Post-Polio Health (ISSN 1066-5331)
Vol. 17, No. 2, Spring 2001
How did acute poliomyelitis affect breathing? What is bulbar polio? What is spinal polio?
The poliovirus affected, in many different patterns, the nerve cells in the lower brain (bulbar) and spinal cord that control the muscles of the body. Poliovirus does not damage the lung tissue or the nerves to the airway muscle.
When the bulbar nerves were destroyed (bulbar polio), the muscles of the throat were weakened. This resulted in choking during eating and a diminished ability to cough.
When the spinal nerves were affected (spinal polio), muscles of the arms and legs, and trunk muscles needed for breathing and for taking a deep breath for coughing were weakened. Polio survivors may have had some combination of bulbar and spinal polio, so there may be corresponding throat muscle and limb/respiratory muscle weakness. Involvement of the upper part of the spinal cord weakened the key breathing muscles – the diaphragm and chest musculature.
How does respiratory muscle weakness affect breathing?
The diaphragm is the key muscle for inspiration (breathing in). When it is weakened by polio, the work of breathing becomes harder, especially when a person is lying down. With each breath, the abdominal contents have to be pushed down, but when sitting upright, gravity assists the diaphragm by pulling the contents down. Polio survivors, especially those with scoliosis, compensate by breathing faster but more shallowly because they lack the muscle strength to stretch a stiff rib cage. They may also have smaller lung volumes that further reduce respiratory muscle efficiency and drastically increase the work of breathing. This can lead to underventilation and respiratory failure.
How does respiratory muscle weakness affect sleep?
Respiratory muscle weakness contributes to sleep-disordered breathing. During REM (rapid eye movement) sleep, relaxation of many voluntary muscles, including the shoulder, chest and abdominal muscles, often occurs. And, these muscles are used to assist breathing when the diaphragm is weak. Consequently, a weak diaphragm has difficulty sustaining adequate breathing, especially when lying down. This leads to a decreased level of oxygen in the blood, or SaO2 desaturation. SaO2 desaturations can extend into non-REM sleep and contribute to arousals, inducing sleep fragmentation, and decreasing the amount of time in REM sleep. The quality of sleep deteriorates.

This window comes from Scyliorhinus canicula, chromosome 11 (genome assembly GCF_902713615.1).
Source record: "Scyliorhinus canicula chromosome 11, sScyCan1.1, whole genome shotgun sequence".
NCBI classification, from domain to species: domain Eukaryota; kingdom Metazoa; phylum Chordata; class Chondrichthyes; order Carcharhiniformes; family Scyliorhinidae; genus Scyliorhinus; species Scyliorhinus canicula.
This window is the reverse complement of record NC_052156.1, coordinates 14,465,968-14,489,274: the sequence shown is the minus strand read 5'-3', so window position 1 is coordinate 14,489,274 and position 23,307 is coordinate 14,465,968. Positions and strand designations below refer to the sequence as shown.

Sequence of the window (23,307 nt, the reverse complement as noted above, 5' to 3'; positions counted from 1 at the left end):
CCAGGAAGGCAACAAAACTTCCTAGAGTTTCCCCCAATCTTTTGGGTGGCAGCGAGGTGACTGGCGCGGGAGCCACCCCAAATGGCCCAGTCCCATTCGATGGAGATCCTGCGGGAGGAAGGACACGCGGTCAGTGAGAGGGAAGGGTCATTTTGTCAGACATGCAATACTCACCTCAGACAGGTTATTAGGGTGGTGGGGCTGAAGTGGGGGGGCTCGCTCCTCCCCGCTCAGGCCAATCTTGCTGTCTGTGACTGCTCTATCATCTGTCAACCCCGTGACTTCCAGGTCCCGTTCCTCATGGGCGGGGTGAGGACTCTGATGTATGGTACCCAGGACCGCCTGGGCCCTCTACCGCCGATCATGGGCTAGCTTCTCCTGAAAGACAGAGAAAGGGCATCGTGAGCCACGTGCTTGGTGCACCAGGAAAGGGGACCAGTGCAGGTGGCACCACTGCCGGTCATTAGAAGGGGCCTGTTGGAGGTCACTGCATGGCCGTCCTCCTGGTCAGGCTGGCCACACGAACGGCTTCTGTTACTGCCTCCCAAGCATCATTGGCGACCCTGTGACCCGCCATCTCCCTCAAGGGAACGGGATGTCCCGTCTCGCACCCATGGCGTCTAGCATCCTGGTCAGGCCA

A polio survivor experiencing a combination of any signs and symptoms in the following list should immediately seek a respiratory evaluation, preferably by a pulmonary physician (pulmonologist) with experience in neuromuscular disease.
- Shortness of breath on exertion (dyspnea)
- Need to sleep sitting up (orthopnea)
- Retention of carbon dioxide (CO2):
– morning headaches;
– poor concentration and impaired intellectual function
- Sleep disturbances:
– not feeling rested in the morning;
– sleepiness during the day;
– dreams of being smothered and/or nightmares;
– restless and/or interrupted sleep;
– fatigue or exhaustion from normal activities; snoring
- Claustrophobia and/or feeling that the air in the room is somehow bad
- Difficulty in speaking for more than a short time
- Quiet speech with fewer words per breath
- Use of accessory muscles to breathe
- Weak cough with increased susceptibility to respiratory infections and pneumonias
Are all polio survivors at risk for breathing problems?
No. Individuals who used an iron lung, or barely escaped one, during the acute phase should be aware of potential problems. Those survivors who did not need ventilatory assistance during the acute phase, but who had high spinal polio resulting in upper body weakness and/or diaphragm weakness, and those with scoliosis (sometimes referred to as chest wall deformity) may also be at risk.
Other factors contributing to breathing problems are asthma, COPD, smoking, obesity and sleep apnea: either central, obstructive or mixed.
Another compounding factor is diminished vital capacity (VC), which happens to everyone as they age.
Why do these problems often go unnoticed?
The reasons are varied and can be complex. The onset of respiratory problems is insidious, and this gives an individual time to become accustomed to each decrease in function. Thus, one is not immediately aware that anything is wrong, and a treating physician may not recognize the signs or be familiar with the option of home mechanical ventilation. The person's spouse or family should be questioned about signs and symptoms, changes in activity levels and breathlessness and sleeping patterns.
Additionally, facing breathing difficulties can be frightening, for both the survivor and their loved ones, and there can be a reluctance to address them. Sometimes this fear stems from inaccurate information about the problem and the solutions or from earlier polio-related experiences.